Hoverboards in movies are fictional, but there are actual hoverboards — though they are not the size of a skateboard. Hoverboards are simple contraptions that allow the user to travel without parts that would roll over the ground.
Hoverboards are an offshoot of the hovercraft. The hovercraft (also known as air-cushion vehicle or ACV) is a vehicle that has been configured to allow travel over land and water. The mechanism of a hovercraft (and the hoverboard, too) is pretty simple. One uses engines to pump air beneath a vehicle. This will create an ‘air cushion’ which will lift the vehicle and make it hover or float.
The Development of Hovercraft
The hovercraft was invented in 1958 by Sir Christopher Cockerell, a British engineer who developed the principles for the first working and operational hovercraft. He used two cans (one smaller than the other; the smaller can was placed within the larger can), an industrial air blower and a pair of kitchen scales to measure the weight that the contraption could carry. Sir Christopher showed that if air could be pumped into a narrow tunnel around the perimeter of a vehicle, it would create an effective air cushion that would allow the vehicle to ‘hover.’
Although air cushion vehicles had been in development for some time, Sir Christopher’s invention was the first such practical and workable machine. In fact, the term ‘hovercraft’ was patented by Sir Christopher, until he generously gave it over to the public domain. His original invention was further improved with the addition of flexible rubber ‘skirts’ to contain the air cushion. This development solved various issues, and led to the commercialization of the concept.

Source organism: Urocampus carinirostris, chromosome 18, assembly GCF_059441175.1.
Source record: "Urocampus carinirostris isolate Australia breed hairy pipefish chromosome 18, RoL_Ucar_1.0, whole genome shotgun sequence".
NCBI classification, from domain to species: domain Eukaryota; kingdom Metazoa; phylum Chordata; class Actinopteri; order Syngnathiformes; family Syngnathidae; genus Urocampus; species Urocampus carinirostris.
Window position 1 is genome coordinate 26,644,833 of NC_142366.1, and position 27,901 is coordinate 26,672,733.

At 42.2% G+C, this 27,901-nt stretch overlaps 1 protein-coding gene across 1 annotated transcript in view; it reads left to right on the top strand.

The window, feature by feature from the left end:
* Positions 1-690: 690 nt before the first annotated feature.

Hovercrafts have been in service for years, most notably in transporting passengers and vehicles between England and France as well as for military applications such as the US Marines’ Landing Craft Air Cushion or LCACs.
The hoverboards are 3-4 feet plywood boards with a plastic sheet used as a skirt to contain the air cushion. A lawn or leaf blower is used as the engine that creates the air cushion.
Hoverboards have been around for years as a high school science experiment to illustrate the principles of air cushion effects. The Physics Teacher magazine had an article on the construction of a hoverboard (called a Human Hockey Puck) around 1989 or 1990, and an article on the matter was posted on the Internet in 1997.
In 2000, at the Olympic Games in Sydney, Kevin Inkster unveiled the Airboard, the world’s first commercial hoverboard scooter. Although it functions like a conventional hovercraft, there are a few major differences. For one, its motor is not powerful enough to allow it to hover over water or non-solid surfaces. For another, it makes use of a friction drive wheel (which touches the ground) to provide acceleration when moving forward or backwards.
Skateboard-sized hoverboards that can drive over water are still some years away. In the meantime, the Airboard and homemade hoverboards would have to do.